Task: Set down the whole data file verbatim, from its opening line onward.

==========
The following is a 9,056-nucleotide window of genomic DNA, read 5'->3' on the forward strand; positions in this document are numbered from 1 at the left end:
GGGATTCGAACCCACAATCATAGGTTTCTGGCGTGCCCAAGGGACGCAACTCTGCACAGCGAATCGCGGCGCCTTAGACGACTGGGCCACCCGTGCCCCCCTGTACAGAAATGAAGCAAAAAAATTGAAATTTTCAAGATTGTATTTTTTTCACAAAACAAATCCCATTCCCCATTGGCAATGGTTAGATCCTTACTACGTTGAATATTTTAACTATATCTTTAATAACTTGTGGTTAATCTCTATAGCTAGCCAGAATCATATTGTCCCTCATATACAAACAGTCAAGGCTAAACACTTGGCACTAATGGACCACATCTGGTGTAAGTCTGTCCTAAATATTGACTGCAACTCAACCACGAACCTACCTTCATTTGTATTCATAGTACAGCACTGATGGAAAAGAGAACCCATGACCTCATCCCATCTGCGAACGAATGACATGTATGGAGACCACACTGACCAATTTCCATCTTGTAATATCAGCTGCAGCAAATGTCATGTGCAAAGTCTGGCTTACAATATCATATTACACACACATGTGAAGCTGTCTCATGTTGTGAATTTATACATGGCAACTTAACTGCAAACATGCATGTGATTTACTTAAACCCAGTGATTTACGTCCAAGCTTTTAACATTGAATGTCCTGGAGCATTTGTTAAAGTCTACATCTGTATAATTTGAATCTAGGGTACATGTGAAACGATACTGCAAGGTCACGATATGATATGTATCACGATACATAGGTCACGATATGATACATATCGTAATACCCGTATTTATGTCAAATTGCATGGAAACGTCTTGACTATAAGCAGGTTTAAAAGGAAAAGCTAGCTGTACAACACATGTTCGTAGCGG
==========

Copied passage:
The following is a 9,056-nucleotide window of genomic DNA, read 5'->3' on the forward strand; positions in this document are numbered from 1 at the left end:
GGGATTCGAACCCACAATCATAGGTTTCTGGCGTGCCCAAGGGACGCAACTCTGCACAGCGAATCGCGGCGCCTTAGACGACTGGGCCACCCGTGCCCCCCTGTACAGAAATGAAGCAAAAAAATTGAAATTTTCAAGATTGTATTTTTTTCACAAAACAAATCCCATTCCCCATTGGCAATGGTTAGATCCTTACTACGTTGAATATTTTAACTATATCTTTAATAACTTGTGGTTAATCTCTATAGCTAGCCAGAATCATATTGTCCCTCATATACAAACAGTCAAGGCTAAACACTTGGCACTAATGGACCACATCTGGTGTAAGTCTGTCCTAAATATTGACTGCAACTCAACCACGAACCTACCTTCATTTGTATTCATAGTACAGCACTGATGGAAAAGAGAACCCATGACCTCATCCCATCTGCGAACGAATGACATGTATGGAGACCACACTGACCAATTTCCATCTTGTAATATCAGCTGCAGCAAATGTCATGTGCAAAGTCTGGCTTACAATATCATATTACACACACATGTGAAGCTGTCTCATGTTGTGAATTTATACATGGCAACTTAACTGCAAACATGCATGTGATTTACTTAAACCCAGTGATTTACGTCCAAGCTTTTAACATTGAATGTCCTGGAGCATTTGTTAAAGTCTACATCTGTATAATTTGAATCTAGGGTACATGTGAAACGATACTGCAAGGTCACGATATGATATGTATCACGATACATAGGTCACGATATGATACATATCGTAATACCCGTATTTATGTCAAATTGCATGGAAACGTCTTGACTATAAGCAGGTTTAAAAGGAAAAGCTAGCTGTACAACACATGTTCGTAGCGG